The apex bank now enjoys a high degree of confidence from investors, she added, and the management of the CBN was hopeful that its monetary policy initiatives were starting to have a good impact.

Cardoso, in the meantime, emphasised in the investor meeting the prospects for a steady rise in the CBN’s foreign exchange reserves. He gave them assurances about increased market liquidity and the quick resolution of the outstanding backlog of legitimate FX transactions.

“The CBN is committed to supporting price stability by taking the necessary measures to increase liquidity in the foreign exchange markets sustainably.

“Our focus is on building a fully functioning market that allows smooth entry and exit for investors,” he said.

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Partners ‘willing to walk away,’ US warns Tanzania over gas project delays

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Tanzania’s much-awaited, multimillion-dollar liquefied natural gas project is facing impending investor withdrawals from the United States, if delays caused by negotiating technicalities persist, the country has warned.

 

Companies like Exxon Mobil, who have been pushing the deal with Tanzanian authorities, have reached a point where they are now “willing to walk away,” US Deputy Assistant Secretary of State Joy Basu told journalists.

 

Basu, whose portfolio in the Joe Biden administration includes overseeing economic and regional affairs in Sub-Saharan Africa cautioned that “there is LNG in lots of places around the world now, and for Tanzania the window for this particular investment is closing fast. Such windows do not remain open forever.”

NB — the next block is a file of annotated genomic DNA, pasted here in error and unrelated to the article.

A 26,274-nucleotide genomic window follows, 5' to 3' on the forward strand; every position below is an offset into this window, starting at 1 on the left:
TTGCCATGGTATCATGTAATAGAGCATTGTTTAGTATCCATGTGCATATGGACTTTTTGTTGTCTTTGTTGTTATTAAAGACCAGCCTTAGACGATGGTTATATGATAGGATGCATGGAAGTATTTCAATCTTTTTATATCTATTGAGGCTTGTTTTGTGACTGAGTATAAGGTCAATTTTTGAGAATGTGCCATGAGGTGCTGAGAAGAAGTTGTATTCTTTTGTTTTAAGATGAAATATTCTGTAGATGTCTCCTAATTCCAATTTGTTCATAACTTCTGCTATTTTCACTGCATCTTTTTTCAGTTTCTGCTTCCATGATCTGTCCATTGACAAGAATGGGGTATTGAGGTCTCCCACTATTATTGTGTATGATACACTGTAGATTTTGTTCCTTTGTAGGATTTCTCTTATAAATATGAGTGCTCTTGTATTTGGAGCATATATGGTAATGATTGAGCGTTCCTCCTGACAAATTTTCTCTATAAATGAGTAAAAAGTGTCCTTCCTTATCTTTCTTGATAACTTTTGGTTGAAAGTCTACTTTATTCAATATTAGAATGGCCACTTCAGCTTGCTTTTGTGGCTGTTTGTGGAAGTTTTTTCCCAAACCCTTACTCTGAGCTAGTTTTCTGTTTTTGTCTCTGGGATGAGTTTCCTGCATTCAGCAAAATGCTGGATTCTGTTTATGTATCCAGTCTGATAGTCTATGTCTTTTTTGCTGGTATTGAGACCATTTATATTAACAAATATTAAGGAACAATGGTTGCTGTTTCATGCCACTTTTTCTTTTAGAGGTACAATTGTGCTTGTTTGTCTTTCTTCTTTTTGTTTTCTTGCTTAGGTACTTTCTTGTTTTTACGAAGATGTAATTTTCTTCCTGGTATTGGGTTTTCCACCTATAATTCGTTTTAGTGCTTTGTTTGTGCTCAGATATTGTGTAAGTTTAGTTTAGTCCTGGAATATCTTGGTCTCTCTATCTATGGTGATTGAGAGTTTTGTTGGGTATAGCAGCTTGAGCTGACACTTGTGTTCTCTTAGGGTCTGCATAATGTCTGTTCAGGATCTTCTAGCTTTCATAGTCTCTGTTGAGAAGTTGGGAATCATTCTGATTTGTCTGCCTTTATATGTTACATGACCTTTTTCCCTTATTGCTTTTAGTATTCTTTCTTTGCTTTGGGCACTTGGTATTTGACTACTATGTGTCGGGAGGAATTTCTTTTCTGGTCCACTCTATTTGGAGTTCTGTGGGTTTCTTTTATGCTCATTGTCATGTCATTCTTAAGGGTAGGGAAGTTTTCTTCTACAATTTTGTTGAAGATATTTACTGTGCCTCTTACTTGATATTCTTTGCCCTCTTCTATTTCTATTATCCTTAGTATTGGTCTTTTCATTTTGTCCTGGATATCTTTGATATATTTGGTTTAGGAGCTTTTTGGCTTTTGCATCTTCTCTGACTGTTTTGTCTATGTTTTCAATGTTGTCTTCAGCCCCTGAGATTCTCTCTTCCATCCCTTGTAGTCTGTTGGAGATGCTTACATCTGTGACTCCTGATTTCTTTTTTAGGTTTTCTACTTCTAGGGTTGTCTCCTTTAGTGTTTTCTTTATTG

In meetings with Tanzanian government officials during the week to monitor the development of a US-Tanzania commercial dialogue that was initiated in October of last year, she stated that the project’s status was a top priority.

 

One of many international companies involved in the LNG project in southern Tanzania is Exxon Mobil, headquartered in Houston, Texas. The project’s estimated cost increased from $30 billion in 2014 to $42 billion by the previous year.

 

The project’s other partners include the state-owned Tanzania Petroleum Development Corporation, Exxon Mobil, Pavilion Energy (Singapore), Medco Energi (Indonesia), and Britain’s Shell and Norway’s Equinor, which have been designated as joint main operators.

 

She said that the project’s status was a major priority during meetings with Tanzanian government representatives this week to track the progress of a US-Tanzania commercial dialogue that was started in October of last year.

 

In order to expedite the development of its natural resources, the government intends to work with China’s Cnooc Ltd. to jointly explore for oil and gas in two offshore blocks that are owned by Tanzania Petroleum Development Corp., a state-owned company.

 

Since a downturn in 2020 when it 57.1 billion cubic feet of natural gas, a decline from 63.8 billion cubic feet the year before, the continent’s search for hydrocarbons has increased gradually as European countries look to diversify their energy sources and reduce their reliance on Russian gas.

 

Apart from the established main gas producing countries like Nigeria, Algeria, and Egypt, other African nations like Tanzania have been rising as potential players in the natural gas industry.